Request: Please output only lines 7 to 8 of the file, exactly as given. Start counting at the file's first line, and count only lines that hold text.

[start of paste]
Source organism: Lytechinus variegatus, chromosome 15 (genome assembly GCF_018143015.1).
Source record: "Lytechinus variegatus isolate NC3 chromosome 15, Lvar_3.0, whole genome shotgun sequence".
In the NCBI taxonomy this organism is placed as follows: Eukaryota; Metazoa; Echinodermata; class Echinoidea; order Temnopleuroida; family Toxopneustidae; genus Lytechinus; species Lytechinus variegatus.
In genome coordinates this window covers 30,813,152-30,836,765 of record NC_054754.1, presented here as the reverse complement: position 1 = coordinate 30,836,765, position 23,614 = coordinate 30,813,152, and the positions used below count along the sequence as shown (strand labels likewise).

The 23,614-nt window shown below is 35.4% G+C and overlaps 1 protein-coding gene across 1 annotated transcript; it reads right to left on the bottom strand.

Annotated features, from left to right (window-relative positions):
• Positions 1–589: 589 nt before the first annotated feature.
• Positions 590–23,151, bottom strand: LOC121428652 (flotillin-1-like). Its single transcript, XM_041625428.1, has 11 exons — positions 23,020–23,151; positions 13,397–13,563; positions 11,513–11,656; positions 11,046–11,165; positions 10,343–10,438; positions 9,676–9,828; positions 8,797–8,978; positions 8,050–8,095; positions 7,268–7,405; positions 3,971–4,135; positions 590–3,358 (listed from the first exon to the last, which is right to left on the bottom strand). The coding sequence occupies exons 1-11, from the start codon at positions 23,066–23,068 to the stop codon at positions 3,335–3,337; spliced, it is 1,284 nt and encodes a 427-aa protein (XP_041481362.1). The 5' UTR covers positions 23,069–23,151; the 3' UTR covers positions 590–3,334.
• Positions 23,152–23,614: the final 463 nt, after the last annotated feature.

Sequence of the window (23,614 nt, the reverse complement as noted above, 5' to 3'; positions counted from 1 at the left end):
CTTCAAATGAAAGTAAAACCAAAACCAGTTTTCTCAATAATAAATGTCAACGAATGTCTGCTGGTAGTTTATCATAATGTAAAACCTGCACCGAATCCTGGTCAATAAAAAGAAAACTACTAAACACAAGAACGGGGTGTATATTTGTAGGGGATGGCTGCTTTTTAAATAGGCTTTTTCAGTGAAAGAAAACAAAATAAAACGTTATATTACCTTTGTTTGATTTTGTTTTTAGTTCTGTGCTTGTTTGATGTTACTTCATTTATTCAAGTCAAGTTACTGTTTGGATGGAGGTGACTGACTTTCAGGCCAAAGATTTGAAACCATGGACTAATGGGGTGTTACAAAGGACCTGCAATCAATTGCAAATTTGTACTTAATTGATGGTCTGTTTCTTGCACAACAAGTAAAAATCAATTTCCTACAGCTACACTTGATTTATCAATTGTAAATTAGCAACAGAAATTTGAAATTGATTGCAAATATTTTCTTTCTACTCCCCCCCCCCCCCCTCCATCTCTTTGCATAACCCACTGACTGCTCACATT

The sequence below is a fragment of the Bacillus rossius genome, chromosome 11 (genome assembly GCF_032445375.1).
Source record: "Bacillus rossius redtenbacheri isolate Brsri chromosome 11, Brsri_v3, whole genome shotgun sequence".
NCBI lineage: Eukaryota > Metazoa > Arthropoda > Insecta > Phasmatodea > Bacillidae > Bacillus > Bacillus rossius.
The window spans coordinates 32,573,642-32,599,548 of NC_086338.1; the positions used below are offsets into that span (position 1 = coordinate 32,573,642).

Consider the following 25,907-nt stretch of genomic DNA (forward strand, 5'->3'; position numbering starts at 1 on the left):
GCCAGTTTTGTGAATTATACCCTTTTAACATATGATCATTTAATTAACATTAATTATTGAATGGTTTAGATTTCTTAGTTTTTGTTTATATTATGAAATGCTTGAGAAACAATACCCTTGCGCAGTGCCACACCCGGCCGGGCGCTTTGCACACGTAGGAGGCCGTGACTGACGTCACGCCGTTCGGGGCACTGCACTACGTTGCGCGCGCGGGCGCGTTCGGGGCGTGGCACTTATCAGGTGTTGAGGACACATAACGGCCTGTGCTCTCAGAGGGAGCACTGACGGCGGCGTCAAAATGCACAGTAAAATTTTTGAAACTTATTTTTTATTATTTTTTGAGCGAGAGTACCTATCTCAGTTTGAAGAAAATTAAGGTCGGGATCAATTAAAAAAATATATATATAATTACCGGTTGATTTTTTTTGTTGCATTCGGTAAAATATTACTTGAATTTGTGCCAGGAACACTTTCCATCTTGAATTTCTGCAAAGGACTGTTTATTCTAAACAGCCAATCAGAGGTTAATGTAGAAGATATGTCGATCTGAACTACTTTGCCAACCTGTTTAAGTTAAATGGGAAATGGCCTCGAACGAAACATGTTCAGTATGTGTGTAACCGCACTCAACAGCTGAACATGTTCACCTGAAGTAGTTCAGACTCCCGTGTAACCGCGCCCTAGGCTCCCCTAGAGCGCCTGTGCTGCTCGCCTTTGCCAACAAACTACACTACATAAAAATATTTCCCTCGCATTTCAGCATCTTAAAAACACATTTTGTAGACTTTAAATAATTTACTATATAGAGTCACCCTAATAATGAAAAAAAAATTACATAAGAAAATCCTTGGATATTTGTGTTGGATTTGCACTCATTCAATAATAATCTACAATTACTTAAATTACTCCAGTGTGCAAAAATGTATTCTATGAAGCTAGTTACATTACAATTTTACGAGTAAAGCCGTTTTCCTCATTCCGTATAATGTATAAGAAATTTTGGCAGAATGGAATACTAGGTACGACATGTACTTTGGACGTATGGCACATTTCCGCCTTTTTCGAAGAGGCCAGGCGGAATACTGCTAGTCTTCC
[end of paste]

• Positions 1–589: 589 nt before the first annotated feature.
• Positions 590–23,151, bottom strand: LOC121428652 (flotillin-1-like). Its single transcript, XM_041625428.1, has 11 exons — positions 23,020–23,151; positions 13,397–13,563; positions 11,513–11,656; positions 11,046–11,165; positions 10,343–10,438; positions 9,676–9,828; positions 8,797–8,978; positions 8,050–8,095; positions 7,268–7,405; positions 3,971–4,135; positions 590–3,358 (listed from the first exon to the last, which is right to left on the bottom strand). The coding sequence occupies exons 1-11, from the start codon at positions 23,066–23,068 to the stop codon at positions 3,335–3,337; spliced, it is 1,284 nt and encodes a 427-aa protein (XP_041481362.1). The 5' UTR covers positions 23,069–23,151; the 3' UTR covers positions 590–3,334.